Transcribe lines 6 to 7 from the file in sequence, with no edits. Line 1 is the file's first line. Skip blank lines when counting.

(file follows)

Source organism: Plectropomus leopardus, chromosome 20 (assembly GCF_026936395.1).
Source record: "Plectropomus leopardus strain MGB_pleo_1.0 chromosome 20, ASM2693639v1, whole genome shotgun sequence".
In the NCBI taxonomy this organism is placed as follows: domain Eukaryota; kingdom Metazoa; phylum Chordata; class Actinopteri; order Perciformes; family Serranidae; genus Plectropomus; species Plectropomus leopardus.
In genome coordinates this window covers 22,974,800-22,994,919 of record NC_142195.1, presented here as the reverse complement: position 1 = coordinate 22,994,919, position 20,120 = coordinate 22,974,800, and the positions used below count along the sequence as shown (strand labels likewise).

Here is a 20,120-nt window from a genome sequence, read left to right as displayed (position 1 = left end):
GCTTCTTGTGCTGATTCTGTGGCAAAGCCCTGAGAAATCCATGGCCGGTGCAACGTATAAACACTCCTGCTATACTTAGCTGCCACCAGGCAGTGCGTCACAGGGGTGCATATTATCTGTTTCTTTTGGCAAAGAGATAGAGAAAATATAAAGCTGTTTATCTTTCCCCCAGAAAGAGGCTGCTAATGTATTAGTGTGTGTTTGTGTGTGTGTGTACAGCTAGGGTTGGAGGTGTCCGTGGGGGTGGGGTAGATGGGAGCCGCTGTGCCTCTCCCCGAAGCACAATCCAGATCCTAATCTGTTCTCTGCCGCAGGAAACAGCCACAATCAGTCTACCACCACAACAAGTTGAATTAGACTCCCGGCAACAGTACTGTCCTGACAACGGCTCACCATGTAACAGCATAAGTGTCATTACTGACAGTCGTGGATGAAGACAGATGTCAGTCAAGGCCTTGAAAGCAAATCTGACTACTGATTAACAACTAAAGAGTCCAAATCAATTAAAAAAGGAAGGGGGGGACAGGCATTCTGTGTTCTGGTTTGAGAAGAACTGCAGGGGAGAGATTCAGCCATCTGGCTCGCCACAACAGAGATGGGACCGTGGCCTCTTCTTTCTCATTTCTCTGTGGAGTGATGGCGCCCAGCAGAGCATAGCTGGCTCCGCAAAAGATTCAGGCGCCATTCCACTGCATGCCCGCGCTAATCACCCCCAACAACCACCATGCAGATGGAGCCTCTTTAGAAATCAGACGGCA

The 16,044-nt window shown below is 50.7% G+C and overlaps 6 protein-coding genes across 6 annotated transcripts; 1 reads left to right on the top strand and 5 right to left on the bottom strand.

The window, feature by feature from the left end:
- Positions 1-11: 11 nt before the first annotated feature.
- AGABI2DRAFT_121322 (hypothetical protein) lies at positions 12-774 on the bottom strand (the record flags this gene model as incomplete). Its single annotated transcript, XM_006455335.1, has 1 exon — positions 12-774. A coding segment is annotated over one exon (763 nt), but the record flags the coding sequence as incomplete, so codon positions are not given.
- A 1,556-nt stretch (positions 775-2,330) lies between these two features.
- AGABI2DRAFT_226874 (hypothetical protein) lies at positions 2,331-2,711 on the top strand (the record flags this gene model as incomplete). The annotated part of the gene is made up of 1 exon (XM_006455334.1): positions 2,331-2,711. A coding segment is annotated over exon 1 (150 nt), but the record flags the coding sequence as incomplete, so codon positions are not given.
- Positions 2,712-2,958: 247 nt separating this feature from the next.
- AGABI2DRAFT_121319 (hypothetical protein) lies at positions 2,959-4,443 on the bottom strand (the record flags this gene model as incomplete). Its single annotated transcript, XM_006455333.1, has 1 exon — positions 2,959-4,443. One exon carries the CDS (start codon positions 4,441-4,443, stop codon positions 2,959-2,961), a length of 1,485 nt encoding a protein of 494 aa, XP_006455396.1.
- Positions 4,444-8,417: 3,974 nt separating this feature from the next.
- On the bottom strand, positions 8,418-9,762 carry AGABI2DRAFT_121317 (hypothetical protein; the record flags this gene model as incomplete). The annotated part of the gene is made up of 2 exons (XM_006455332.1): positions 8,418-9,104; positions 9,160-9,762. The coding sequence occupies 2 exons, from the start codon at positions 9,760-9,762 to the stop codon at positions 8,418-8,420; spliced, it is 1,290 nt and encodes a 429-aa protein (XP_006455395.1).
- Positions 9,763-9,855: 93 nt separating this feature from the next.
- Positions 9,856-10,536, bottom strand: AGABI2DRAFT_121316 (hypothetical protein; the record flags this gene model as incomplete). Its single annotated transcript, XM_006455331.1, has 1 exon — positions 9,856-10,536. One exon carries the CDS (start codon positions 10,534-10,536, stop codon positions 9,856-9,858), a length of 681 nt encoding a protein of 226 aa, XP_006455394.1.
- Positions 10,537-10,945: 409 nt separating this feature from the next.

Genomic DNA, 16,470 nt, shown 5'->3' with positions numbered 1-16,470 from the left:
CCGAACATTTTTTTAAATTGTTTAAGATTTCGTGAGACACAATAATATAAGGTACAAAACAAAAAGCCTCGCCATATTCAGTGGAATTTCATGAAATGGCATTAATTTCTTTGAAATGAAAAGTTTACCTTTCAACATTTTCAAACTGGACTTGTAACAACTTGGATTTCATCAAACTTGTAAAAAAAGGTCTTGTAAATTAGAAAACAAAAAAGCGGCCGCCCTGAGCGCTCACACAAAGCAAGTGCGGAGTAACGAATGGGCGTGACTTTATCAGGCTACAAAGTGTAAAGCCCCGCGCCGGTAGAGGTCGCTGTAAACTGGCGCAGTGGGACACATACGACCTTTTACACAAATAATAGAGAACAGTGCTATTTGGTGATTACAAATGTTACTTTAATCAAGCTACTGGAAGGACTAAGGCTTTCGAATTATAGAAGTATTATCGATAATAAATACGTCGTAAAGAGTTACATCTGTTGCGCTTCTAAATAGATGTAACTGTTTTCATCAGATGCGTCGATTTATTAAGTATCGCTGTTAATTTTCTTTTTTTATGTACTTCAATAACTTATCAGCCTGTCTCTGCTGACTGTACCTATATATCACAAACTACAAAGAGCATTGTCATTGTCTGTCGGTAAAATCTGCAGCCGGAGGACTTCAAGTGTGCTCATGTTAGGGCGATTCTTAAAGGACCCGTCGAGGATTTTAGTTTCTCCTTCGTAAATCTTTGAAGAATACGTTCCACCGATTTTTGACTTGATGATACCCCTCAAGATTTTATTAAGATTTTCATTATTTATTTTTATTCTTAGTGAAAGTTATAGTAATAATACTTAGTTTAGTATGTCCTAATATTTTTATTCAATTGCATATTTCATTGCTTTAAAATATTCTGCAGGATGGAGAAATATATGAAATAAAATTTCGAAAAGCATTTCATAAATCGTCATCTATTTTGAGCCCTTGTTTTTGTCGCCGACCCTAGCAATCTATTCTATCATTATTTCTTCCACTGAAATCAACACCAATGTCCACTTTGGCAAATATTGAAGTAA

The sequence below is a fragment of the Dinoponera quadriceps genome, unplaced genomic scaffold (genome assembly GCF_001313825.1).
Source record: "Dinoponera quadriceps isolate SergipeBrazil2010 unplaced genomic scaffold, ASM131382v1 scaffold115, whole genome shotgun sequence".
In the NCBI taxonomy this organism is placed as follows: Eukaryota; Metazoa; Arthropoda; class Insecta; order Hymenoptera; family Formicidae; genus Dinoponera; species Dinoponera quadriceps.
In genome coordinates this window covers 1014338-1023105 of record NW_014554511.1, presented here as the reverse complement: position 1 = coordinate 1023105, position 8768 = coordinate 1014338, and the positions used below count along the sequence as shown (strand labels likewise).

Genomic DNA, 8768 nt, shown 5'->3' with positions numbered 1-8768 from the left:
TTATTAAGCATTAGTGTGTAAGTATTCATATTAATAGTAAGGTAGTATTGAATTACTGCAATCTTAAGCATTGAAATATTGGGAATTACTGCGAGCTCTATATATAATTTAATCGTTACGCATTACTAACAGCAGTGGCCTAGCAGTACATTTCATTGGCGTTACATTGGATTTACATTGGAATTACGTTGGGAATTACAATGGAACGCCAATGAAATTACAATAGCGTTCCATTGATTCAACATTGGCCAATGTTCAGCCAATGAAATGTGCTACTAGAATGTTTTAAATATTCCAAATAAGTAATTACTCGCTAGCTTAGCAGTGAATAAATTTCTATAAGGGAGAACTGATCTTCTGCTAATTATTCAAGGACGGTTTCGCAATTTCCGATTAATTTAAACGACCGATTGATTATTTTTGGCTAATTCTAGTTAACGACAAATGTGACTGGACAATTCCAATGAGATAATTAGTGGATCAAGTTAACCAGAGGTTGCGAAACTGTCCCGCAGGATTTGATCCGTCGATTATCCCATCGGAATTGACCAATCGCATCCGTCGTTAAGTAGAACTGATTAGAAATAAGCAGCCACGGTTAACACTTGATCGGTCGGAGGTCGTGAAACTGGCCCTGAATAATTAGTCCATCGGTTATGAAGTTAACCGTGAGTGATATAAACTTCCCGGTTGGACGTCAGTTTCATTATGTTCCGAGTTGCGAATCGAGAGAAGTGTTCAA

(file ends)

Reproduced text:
GCTTCTTGTGCTGATTCTGTGGCAAAGCCCTGAGAAATCCATGGCCGGTGCAACGTATAAACACTCCTGCTATACTTAGCTGCCACCAGGCAGTGCGTCACAGGGGTGCATATTATCTGTTTCTTTTGGCAAAGAGATAGAGAAAATATAAAGCTGTTTATCTTTCCCCCAGAAAGAGGCTGCTAATGTATTAGTGTGTGTTTGTGTGTGTGTGTACAGCTAGGGTTGGAGGTGTCCGTGGGGGTGGGGTAGATGGGAGCCGCTGTGCCTCTCCCCGAAGCACAATCCAGATCCTAATCTGTTCTCTGCCGCAGGAAACAGCCACAATCAGTCTACCACCACAACAAGTTGAATTAGACTCCCGGCAACAGTACTGTCCTGACAACGGCTCACCATGTAACAGCATAAGTGTCATTACTGACAGTCGTGGATGAAGACAGATGTCAGTCAAGGCCTTGAAAGCAAATCTGACTACTGATTAACAACTAAAGAGTCCAAATCAATTAAAAAAGGAAGGGGGGGACAGGCATTCTGTGTTCTGGTTTGAGAAGAACTGCAGGGGAGAGATTCAGCCATCTGGCTCGCCACAACAGAGATGGGACCGTGGCCTCTTCTTTCTCATTTCTCTGTGGAGTGATGGCGCCCAGCAGAGCATAGCTGGCTCCGCAAAAGATTCAGGCGCCATTCCACTGCATGCCCGCGCTAATCACCCCCAACAACCACCATGCAGATGGAGCCTCTTTAGAAATCAGACGGCA

The 16,044-nt window shown below is 50.7% G+C and overlaps 6 protein-coding genes across 6 annotated transcripts; 1 reads left to right on the top strand and 5 right to left on the bottom strand.